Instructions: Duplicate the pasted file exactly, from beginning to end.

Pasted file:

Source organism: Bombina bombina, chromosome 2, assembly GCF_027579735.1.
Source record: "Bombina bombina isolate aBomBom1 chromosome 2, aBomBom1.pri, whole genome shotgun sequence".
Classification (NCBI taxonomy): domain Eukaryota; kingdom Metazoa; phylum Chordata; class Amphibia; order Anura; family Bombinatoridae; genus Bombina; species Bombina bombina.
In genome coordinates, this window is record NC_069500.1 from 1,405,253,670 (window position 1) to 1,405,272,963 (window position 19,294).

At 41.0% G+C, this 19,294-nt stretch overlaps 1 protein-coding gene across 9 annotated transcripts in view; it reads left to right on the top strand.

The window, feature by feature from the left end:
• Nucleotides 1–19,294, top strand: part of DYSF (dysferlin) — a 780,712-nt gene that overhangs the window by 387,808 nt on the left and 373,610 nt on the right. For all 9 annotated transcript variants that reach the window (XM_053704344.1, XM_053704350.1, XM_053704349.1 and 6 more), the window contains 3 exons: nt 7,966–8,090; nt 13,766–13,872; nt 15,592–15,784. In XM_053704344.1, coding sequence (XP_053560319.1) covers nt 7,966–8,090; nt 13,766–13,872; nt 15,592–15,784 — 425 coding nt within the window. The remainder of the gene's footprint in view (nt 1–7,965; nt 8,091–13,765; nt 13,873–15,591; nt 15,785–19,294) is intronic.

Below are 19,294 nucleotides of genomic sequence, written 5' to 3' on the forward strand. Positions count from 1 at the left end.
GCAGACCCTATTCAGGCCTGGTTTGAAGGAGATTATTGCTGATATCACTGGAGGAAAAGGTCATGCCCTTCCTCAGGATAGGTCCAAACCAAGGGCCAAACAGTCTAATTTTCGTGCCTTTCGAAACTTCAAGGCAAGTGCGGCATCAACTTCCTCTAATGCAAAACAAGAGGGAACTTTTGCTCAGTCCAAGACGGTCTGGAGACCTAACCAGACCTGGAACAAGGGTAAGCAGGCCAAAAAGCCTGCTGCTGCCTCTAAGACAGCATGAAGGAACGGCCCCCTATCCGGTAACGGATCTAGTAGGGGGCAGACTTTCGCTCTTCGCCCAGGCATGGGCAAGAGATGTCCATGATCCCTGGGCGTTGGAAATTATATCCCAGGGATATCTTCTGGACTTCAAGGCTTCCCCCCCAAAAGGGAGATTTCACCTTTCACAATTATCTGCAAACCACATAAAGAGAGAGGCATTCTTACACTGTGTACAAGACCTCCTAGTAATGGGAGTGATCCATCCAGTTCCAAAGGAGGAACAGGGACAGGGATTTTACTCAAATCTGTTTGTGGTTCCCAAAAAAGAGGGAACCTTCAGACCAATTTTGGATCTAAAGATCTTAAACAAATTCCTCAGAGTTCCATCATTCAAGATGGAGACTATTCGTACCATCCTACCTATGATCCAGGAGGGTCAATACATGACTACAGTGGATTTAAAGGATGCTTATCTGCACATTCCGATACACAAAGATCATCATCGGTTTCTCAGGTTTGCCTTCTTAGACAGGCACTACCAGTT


Source organism: Bombina bombina, chromosome 2, assembly GCF_027579735.1.
Source record: "Bombina bombina isolate aBomBom1 chromosome 2, aBomBom1.pri, whole genome shotgun sequence".
Classification (NCBI taxonomy): domain Eukaryota; kingdom Metazoa; phylum Chordata; class Amphibia; order Anura; family Bombinatoridae; genus Bombina; species Bombina bombina.
In genome coordinates, this window is record NC_069500.1 from 1,405,253,670 (window position 1) to 1,405,272,963 (window position 19,294).

At 41.0% G+C, this 19,294-nt stretch overlaps 1 protein-coding gene across 9 annotated transcripts in view; it reads left to right on the top strand.

The window, feature by feature from the left end:
• Nucleotides 1–19,294, top strand: part of DYSF (dysferlin) — a 780,712-nt gene that overhangs the window by 387,808 nt on the left and 373,610 nt on the right. For all 9 annotated transcript variants that reach the window (XM_053704344.1, XM_053704350.1, XM_053704349.1 and 6 more), the window contains 3 exons: nt 7,966–8,090; nt 13,766–13,872; nt 15,592–15,784. In XM_053704344.1, coding sequence (XP_053560319.1) covers nt 7,966–8,090; nt 13,766–13,872; nt 15,592–15,784 — 425 coding nt within the window. The remainder of the gene's footprint in view (nt 1–7,965; nt 8,091–13,765; nt 13,873–15,591; nt 15,785–19,294) is intronic.

Below are 19,294 nucleotides of genomic sequence, written 5' to 3' on the forward strand. Positions count from 1 at the left end.
GCAGACCCTATTCAGGCCTGGTTTGAAGGAGATTATTGCTGATATCACTGGAGGAAAAGGTCATGCCCTTCCTCAGGATAGGTCCAAACCAAGGGCCAAACAGTCTAATTTTCGTGCCTTTCGAAACTTCAAGGCAAGTGCGGCATCAACTTCCTCTAATGCAAAACAAGAGGGAACTTTTGCTCAGTCCAAGACGGTCTGGAGACCTAACCAGACCTGGAACAAGGGTAAGCAGGCCAAAAAGCCTGCTGCTGCCTCTAAGACAGCATGAAGGAACGGCCCCCTATCCGGTAACGGATCTAGTAGGGGGCAGACTTTCGCTCTTCGCCCAGGCATGGGCAAGAGATGTCCATGATCCCTGGGCGTTGGAAATTATATCCCAGGGATATCTTCTGGACTTCAAGGCTTCCCCCCCAAAAGGGAGATTTCACCTTTCACAATTATCTGCAAACCACATAAAGAGAGAGGCATTCTTACACTGTGTACAAGACCTCCTAGTAATGGGAGTGATCCATCCAGTTCCAAAGGAGGAACAGGGACAGGGATTTTACTCAAATCTGTTTGTGGTTCCCAAAAAAGAGGGAACCTTCAGACCAATTTTGGATCTAAAGATCTTAAACAAATTCCTCAGAGTTCCATCATTCAAGATGGAGACTATTCGTACCATCCTACCTATGATCCAGGAGGGTCAATACATGACTACAGTGGATTTAAAGGATGCTTATCTGCACATTCCGATACACAAAGATCATCATCGGTTTCTCAGGTTTGCCTTCTTAGACAGGCACTACCAGTT